Václav Klaus, 2003 Distinguished Leader at the National Center for Policy Analysis (NCPA) has been elected president of the Czech Republic, according to Radio Prague and Czech Radio.
Medicaid is enormously expensive. For the second year in a row, spending on Medicaid (for the poor) will exceed spending on Medicare (for the elderly).
Medicaid costs rose 13 percent last year and by an average of 9 percent a year since 1997. Further, states now spend approximately $30 billion more on Medicaid than they do on Medicare each year — $280 billion versus $250 billion. That's almost $1,000 for every man, woman and child in the country – or $4,000 for a family of four.
Congress has created a variety of accounts to encourage saving in general and for specific purposes – including retirement, education, health care and house down payments. President Bush has proposed consolidating and simplifying some of these accounts to make it easy for any employer to create a retirement savings plan and for all workers to establish savings accounts.
States could save hundreds of thousands of budget dollars spent on Medicaid programs just by becoming smarter buyers of health care.
Oregon is one of America's more liberal states. It has voted Democratic in every presidential election since Ronald Reagan and has not elected a Republican governor in 20 years. But in a Jan. 28 referendum the people of Oregon voted 54% to 46% to cut state spending by $310 million rather than raise income taxes by 0.5% to balance the budget.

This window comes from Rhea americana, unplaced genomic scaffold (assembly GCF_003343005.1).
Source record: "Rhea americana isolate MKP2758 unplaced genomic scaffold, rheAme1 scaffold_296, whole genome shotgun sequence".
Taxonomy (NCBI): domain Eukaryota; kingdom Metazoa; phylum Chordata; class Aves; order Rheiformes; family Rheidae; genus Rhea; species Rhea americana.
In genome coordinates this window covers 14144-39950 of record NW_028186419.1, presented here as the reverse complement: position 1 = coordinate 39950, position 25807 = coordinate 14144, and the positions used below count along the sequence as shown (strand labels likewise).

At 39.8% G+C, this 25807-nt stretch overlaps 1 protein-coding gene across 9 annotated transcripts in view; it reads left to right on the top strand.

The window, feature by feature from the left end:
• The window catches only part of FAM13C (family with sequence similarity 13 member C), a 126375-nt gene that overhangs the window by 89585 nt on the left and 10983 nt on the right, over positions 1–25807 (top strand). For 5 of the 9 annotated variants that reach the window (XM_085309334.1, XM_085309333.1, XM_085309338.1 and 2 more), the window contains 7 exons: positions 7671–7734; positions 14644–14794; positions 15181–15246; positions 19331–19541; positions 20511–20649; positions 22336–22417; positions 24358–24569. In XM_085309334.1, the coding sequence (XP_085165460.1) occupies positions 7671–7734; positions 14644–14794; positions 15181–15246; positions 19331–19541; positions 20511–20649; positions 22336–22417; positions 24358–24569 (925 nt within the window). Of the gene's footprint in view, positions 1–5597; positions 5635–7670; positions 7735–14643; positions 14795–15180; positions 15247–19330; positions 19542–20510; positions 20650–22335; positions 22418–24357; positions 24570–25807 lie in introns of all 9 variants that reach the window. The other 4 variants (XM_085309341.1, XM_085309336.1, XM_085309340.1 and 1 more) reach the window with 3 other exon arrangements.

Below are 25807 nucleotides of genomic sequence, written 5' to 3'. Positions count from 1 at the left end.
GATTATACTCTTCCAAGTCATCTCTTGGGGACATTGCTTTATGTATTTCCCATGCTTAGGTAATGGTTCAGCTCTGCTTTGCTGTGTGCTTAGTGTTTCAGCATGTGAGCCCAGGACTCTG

Life is really getting difficult for opponents of Social Security personal retirement accounts. Evidence continues to build that personal accounts – if properly implemented – will have none of the dire effects that opponents claim.
Mandated health insurance benefits are laws requiring insurers to cover specific providers and procedures not usually included in basic health care plans. In 1965 there were only seven state-mandated benefits nationwide. Today there are close to 1,500.
Bruce Bartlett, senior fellow with the National Center for Policy Analysis (NCPA), will appear tonight (Friday, February 07, 2003) on CNBC's Capitol Report.
In testimony today before a joint hearing of the House and Senate Democratic Policy Committees, National Center for Policy Analysis (NCPA) Senior Fellow Bruce Bartlett refuted the argument that increased deficits would raise interest rates.
Mr. Chairman, thank you for the opportunity to discuss the administration's budget request for FY 2004. I would just like to emphasize at the outset that I am not an administration official and do not in any way speak for the administration. Furthermore, while I am generally sympathetic with the administration's philosophy, I don't necessarily support every particular of its budget priorities. I am here speaking only for myself and not on behalf of the National Center for Policy Analysis, the Bush Administration, the Republican Party or anyone else.
Despite claims that war could disrupt global oil markets, the National Center for Policy Analysis (NCPA) says there is enough oil to meet our needs for the next 100 years.